Stay one step ahead of the fraudsters with our series of articles giving you the lowdown on the scams they use to trick people out of their hard-earned cash - and how to avoid being taken in by them.
This week, we issue a warning about property scams, one of which is thought to have led to the suicide of an ex-solider tricked into paying out towards a non-existent property in the south of France.
How does it work?
According to fraud prevention organisation Action Fraud, property fraudsters often persuade victims to hand over money after they have attended a free presentation.
In other cases, the property being marketed falls well below the standards described or simply does not exist at all.
This appears to have been the problem with a property scam that caught out British ex-soldier Lee John and his wife.
A few weeks ago, he asked friends on Facebook to help him trace a conman they had met in Phuket, Thailand.
"He has duped my wife into believing he has high end property rentals globally and promised her a very well-paid job in the south of France," John said in the post.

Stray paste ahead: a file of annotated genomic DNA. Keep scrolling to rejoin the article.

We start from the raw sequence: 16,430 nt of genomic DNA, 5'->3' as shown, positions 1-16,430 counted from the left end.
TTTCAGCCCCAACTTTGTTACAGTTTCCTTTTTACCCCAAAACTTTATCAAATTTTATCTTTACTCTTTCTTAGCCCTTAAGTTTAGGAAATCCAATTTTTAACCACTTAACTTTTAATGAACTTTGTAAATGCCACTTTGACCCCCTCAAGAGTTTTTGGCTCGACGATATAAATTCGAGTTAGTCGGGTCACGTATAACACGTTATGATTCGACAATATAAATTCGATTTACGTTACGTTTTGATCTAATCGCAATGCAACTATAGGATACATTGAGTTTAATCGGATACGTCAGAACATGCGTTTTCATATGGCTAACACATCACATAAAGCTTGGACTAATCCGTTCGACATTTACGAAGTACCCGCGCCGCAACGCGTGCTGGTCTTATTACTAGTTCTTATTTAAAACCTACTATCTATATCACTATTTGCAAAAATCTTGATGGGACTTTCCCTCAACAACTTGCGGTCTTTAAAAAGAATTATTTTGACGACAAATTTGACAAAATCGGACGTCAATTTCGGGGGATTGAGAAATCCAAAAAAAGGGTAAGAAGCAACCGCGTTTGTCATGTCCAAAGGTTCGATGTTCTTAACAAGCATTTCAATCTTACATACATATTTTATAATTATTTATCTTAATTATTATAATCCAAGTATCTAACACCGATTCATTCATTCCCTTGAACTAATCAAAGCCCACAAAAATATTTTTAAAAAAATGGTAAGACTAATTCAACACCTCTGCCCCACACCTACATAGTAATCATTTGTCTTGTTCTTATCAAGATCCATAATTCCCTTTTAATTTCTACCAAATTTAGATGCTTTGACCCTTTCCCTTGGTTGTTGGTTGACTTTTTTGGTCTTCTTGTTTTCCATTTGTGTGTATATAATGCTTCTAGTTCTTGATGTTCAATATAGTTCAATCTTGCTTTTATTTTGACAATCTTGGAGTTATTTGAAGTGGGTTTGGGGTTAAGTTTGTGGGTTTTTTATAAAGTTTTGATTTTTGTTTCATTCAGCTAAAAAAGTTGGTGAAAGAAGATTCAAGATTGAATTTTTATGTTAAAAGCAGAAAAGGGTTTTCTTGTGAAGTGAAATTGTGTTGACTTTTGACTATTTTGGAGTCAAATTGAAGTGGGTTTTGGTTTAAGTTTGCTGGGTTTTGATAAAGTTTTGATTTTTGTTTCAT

"But 18 days on and after paying him 1,100 Euros we are effectively homeless in a one bedroom studio apartment the four of us and the dog."
John, whose friends say took his own life, was found dead just a few days later.
How can I avoid being caught out?
It is always sensible to be wary of any unsolicited letters, phone calls or emails from people trying to sell you property.
If you are interested in investing in property in the UK or overseas, you should also research the company and the development thoroughly before signing up.
Other steps you can take to protect yourself against scams include always getting an independent lawyer to look over the contract first.
I've been defrauded. What should I do?
If you are caught out by a fraudulent property company, you should cease contact with the fraudsters immediately and report the scam to Action Fraud (0300 123 2040).